Human and Industrial Applications

The published method is a platform technology that can potentially be used in many different applications. In the future, it could be implemented in the form of a handheld device or wearable surface patch, depending on the organ being imaged. By placing the device or patch on the skin, the clinician would be able to easily receive optical information from within the tissue to create images of what’s inside without endoscopy’s many discomforts and side effects.

The closest current applications for this technology would be endoscopic imaging of brain tissue or imaging under the skin, but this technique can also be used in other parts of the body for imaging. Beyond biomedical applications, this technique could be used for optical imaging in machine vision, metrology, and other industrial applications to enable non-destructive and steerable imaging of objects and structures at the micron scale.

The researchers showed that the properties of the virtual “lens” can be tuned by changing the parameters of the ultrasonic waves, allowing users to “focus” images taken using the method at different depths through the medium. Although the paper is focused on the method’s efficacy for closer-to-the-surface applications, the team has yet to find the limit to how deep within the body’s tissue this ultrasonically assisted optical imaging method can reach.

“What distinguishes our work from conventional acousto-optic methods is that we are using the target medium itself, which can be biological tissue, to affect light as it propagates through the medium,” explains Chamanzar. “This in situ interaction provides opportunities to counterbalance the non-idealities that disturb the trajectory of light.”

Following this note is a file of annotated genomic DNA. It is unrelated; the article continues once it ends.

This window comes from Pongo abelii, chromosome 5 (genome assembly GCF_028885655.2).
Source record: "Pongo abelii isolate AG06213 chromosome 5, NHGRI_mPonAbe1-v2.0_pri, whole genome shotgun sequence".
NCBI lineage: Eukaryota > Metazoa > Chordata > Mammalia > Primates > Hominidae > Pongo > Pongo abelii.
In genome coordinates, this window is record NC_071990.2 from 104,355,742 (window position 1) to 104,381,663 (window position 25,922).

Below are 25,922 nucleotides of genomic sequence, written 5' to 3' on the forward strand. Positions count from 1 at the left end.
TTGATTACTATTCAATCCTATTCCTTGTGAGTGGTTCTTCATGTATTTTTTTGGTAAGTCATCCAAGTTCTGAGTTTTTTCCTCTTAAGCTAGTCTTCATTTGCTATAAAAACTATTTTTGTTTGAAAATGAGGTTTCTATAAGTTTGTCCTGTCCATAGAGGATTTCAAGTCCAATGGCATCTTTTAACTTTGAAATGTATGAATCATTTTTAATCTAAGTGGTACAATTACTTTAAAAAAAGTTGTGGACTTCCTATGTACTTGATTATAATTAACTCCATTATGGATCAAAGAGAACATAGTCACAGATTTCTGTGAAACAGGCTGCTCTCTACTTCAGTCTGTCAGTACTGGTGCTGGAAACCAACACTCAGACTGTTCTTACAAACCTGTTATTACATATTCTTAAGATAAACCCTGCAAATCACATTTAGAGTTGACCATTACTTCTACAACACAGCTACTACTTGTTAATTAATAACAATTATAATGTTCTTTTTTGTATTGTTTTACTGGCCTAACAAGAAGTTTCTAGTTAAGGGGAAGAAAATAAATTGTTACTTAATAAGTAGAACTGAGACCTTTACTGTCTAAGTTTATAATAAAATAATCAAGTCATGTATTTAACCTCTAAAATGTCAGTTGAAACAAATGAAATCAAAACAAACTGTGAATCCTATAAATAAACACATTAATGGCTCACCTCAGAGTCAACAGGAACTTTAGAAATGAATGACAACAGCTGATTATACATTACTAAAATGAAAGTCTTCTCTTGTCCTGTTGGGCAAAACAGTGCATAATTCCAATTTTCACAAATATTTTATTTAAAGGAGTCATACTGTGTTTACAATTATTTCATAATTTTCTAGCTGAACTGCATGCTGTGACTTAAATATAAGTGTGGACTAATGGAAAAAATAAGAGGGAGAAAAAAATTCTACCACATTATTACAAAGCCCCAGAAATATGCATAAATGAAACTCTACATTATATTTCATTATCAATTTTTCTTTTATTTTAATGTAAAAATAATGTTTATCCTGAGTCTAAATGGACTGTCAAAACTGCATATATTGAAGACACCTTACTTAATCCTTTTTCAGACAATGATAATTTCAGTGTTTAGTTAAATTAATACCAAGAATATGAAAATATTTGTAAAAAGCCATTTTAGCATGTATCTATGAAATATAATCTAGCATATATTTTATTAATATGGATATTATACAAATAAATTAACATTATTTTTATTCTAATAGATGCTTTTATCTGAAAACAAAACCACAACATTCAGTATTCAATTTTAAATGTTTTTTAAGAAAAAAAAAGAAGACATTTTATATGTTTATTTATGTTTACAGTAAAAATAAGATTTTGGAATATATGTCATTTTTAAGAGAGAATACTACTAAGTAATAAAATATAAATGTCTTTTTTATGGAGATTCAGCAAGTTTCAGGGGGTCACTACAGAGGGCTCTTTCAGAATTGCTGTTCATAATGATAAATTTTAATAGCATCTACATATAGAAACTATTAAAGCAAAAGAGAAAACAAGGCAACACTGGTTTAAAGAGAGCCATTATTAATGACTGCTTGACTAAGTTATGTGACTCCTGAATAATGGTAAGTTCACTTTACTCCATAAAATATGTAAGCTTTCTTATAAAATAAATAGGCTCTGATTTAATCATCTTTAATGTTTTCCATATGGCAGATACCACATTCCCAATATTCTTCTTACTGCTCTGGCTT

This technique has many potential clinical applications, such as diagnosing skin disease, monitoring brain activity, and diagnosis and photodynamic therapy for identifying and targeting malignant tumors.

In addition to the direct implications this research has on clinical medicine, it will also have indirect clinical applications. By using this acousto-optic technology to view mouse models of brain disorders in action and selectively stimulate different neural pathways, researchers would be able to study the mechanisms involved in disease conditions such as Parkinson’s, informing the design of next-generation clinical therapeutic interventions to treat these diseases in humans.

“Turbid media have always been considered obstacles for optical imaging,” says Scopelliti. “But we have shown that such media can be converted to allies to help light reach the desired target. When we activate ultrasound with the proper pattern, the turbid medium becomes immediately transparent. It is exciting to think about the potential impact of this method on a wide range of fields, from biomedical applications to computer vision.”

The researchers project that this new imaging technology could be applied in biomedical and clinical contexts within the next five years.

This article was written by Emily Durham, Carnegie Mellon University. For more information, visit here.